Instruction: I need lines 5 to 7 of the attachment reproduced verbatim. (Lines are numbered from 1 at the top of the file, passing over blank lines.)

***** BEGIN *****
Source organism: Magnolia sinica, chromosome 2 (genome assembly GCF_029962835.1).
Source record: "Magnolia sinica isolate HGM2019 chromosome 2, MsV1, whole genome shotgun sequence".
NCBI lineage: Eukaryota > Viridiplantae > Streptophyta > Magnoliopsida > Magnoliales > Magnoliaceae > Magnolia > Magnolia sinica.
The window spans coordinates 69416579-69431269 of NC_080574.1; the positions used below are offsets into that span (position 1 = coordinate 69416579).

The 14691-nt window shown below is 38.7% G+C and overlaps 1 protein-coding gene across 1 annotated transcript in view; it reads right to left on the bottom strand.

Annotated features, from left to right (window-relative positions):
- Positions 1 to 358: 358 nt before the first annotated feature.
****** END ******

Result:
The 14691-nt window shown below is 38.7% G+C and overlaps 1 protein-coding gene across 1 annotated transcript in view; it reads right to left on the bottom strand.

Annotated features, from left to right (window-relative positions):
- Positions 1 to 358: 358 nt before the first annotated feature.